Saturday, October 25, 2014

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NY1 teams with contributors from The New York Times, Wall Street Journal, New York Magazine, Slate.com and Essence Magazine to review the latest books and book-related trends.

The Book Reader: 'Friendswood'

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Patrik Henry Bass of Essence Magazine reports on newly released book titles and the world of publishing in "The Book Reader."

From Winesburg, Ohio, Sherwood Anderson's pensive portrait of a post-industrial town to Peyton Place, Grace Metallious' Eisenhower Era blockbuster about the eyebrow-raising events in a seemingly sleepy New England village, memorable novels about place allow the endlessly curious among us to eavesdrop into the interior lives of people we may never meet or know in hamlets we will never visit.

"Friendswood," the spectacular new novel by Rene Steinke, accomplishes something more.

There is a real Friendswood, Texas, which in 2007 was voted by CNN/Money as one of the Best 100 Places to Live. But try telling that to Lee, one of a half-dozen characters or more who share their stories of shattered dreams and broken trust in a town that Lee and her friends have called home for generations.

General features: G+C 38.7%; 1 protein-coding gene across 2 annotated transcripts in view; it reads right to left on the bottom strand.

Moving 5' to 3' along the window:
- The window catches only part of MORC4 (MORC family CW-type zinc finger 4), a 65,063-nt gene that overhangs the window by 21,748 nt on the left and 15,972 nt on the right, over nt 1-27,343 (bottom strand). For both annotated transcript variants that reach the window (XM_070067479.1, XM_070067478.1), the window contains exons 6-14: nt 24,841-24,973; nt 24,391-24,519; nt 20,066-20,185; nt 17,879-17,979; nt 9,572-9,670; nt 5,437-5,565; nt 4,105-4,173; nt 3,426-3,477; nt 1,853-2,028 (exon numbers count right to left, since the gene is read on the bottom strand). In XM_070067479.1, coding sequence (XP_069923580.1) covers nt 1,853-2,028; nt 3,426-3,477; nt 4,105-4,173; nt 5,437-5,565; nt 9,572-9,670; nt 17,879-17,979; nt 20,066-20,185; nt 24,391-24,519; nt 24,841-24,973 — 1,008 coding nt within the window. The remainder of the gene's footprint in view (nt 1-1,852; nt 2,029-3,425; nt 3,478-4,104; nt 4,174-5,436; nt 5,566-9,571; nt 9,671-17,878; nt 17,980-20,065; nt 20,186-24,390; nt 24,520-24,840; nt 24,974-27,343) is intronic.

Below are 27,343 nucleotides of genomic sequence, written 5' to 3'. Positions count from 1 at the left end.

It is both Lee and a hurricane that literally blow the roof off of the town’s close-knit, tightly woven facade. Her friends in the novel will tell you that for some time Lee has not been herself. That is, not since her beloved teenage daughter died of a blood disease. Lee suspects her daughter’s death was a result of exposure to hazardous chemicals dumped from a nearby refinery site.

In Steinke’s hands, Lee feels real. And so does a hurricane that rips through the town and uproots more than just trees. Steinke’s natural disaster is a catalyst to move many Friendswood residents to face uncomfortable truths about themselves and their town that they would prefer to avoid. But the truth does catch up with them and is revealed in unforgettable ways that feels, well, real. Uncomfortably real.

Like a painter, Steinke draws stunning scenes of small town Texas life: Ranch houses. Friday night football games. Church fundraisers. Like Sherwood, Ohio or Sinclair Lewis’s Main Street, Friendswood is also a vision of modern American life. This is American life in the aftermath of the YouTube storm chasers, beyond the sound bite and the year-end visitation of a community center rebuilt or a dislocated family finding a home on morning shows.

But Steinke’s narrative isn’t a picture of a bleak house. Friendswood is ultimately a story about hope and American character from a novelist who has delivered one of the best books of the summer.

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